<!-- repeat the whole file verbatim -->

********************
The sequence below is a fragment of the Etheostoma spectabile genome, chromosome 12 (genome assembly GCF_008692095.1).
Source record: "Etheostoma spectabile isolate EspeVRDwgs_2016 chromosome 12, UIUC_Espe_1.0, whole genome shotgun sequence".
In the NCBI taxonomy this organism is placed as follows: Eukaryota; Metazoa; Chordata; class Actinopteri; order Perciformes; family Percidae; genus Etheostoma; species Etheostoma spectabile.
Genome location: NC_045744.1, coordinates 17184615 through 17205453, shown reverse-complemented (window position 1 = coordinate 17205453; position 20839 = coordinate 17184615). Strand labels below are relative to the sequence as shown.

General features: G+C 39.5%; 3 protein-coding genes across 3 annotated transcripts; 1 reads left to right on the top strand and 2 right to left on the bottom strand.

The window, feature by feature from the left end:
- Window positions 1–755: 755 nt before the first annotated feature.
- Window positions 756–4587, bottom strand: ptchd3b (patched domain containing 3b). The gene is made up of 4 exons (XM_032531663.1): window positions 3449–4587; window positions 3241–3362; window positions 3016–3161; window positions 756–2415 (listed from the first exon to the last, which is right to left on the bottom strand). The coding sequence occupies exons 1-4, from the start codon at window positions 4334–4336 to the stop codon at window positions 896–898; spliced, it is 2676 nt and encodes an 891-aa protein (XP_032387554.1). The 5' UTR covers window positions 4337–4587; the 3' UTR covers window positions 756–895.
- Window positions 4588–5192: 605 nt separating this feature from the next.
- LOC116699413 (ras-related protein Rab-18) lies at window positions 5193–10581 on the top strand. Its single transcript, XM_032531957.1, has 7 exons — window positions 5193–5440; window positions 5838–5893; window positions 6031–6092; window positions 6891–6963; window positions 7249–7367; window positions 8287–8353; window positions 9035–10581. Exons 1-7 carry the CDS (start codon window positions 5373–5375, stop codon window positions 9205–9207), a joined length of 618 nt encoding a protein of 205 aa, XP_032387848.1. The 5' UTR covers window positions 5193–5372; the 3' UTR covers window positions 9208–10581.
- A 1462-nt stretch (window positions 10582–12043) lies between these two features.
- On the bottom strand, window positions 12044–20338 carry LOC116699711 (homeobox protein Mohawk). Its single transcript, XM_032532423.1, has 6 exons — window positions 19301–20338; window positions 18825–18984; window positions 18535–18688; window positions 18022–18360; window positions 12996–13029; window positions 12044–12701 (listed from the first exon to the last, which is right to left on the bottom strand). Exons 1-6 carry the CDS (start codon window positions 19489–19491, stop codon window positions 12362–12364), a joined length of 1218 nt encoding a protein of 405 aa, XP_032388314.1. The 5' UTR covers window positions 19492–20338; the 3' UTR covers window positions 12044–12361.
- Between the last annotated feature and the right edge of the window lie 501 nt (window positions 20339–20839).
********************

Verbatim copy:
The sequence below is a fragment of the Etheostoma spectabile genome, chromosome 12 (genome assembly GCF_008692095.1).
Source record: "Etheostoma spectabile isolate EspeVRDwgs_2016 chromosome 12, UIUC_Espe_1.0, whole genome shotgun sequence".
In the NCBI taxonomy this organism is placed as follows: Eukaryota; Metazoa; Chordata; class Actinopteri; order Perciformes; family Percidae; genus Etheostoma; species Etheostoma spectabile.
Genome location: NC_045744.1, coordinates 17184615 through 17205453, shown reverse-complemented (window position 1 = coordinate 17205453; position 20839 = coordinate 17184615). Strand labels below are relative to the sequence as shown.

General features: G+C 39.5%; 3 protein-coding genes across 3 annotated transcripts; 1 reads left to right on the top strand and 2 right to left on the bottom strand.

The window, feature by feature from the left end:
- Window positions 1–755: 755 nt before the first annotated feature.
- Window positions 756–4587, bottom strand: ptchd3b (patched domain containing 3b). The gene is made up of 4 exons (XM_032531663.1): window positions 3449–4587; window positions 3241–3362; window positions 3016–3161; window positions 756–2415 (listed from the first exon to the last, which is right to left on the bottom strand). The coding sequence occupies exons 1-4, from the start codon at window positions 4334–4336 to the stop codon at window positions 896–898; spliced, it is 2676 nt and encodes an 891-aa protein (XP_032387554.1). The 5' UTR covers window positions 4337–4587; the 3' UTR covers window positions 756–895.
- Window positions 4588–5192: 605 nt separating this feature from the next.
- LOC116699413 (ras-related protein Rab-18) lies at window positions 5193–10581 on the top strand. Its single transcript, XM_032531957.1, has 7 exons — window positions 5193–5440; window positions 5838–5893; window positions 6031–6092; window positions 6891–6963; window positions 7249–7367; window positions 8287–8353; window positions 9035–10581. Exons 1-7 carry the CDS (start codon window positions 5373–5375, stop codon window positions 9205–9207), a joined length of 618 nt encoding a protein of 205 aa, XP_032387848.1. The 5' UTR covers window positions 5193–5372; the 3' UTR covers window positions 9208–10581.
- A 1462-nt stretch (window positions 10582–12043) lies between these two features.
- On the bottom strand, window positions 12044–20338 carry LOC116699711 (homeobox protein Mohawk). Its single transcript, XM_032532423.1, has 6 exons — window positions 19301–20338; window positions 18825–18984; window positions 18535–18688; window positions 18022–18360; window positions 12996–13029; window positions 12044–12701 (listed from the first exon to the last, which is right to left on the bottom strand). Exons 1-6 carry the CDS (start codon window positions 19489–19491, stop codon window positions 12362–12364), a joined length of 1218 nt encoding a protein of 405 aa, XP_032388314.1. The 5' UTR covers window positions 19492–20338; the 3' UTR covers window positions 12044–12361.
- Between the last annotated feature and the right edge of the window lie 501 nt (window positions 20339–20839).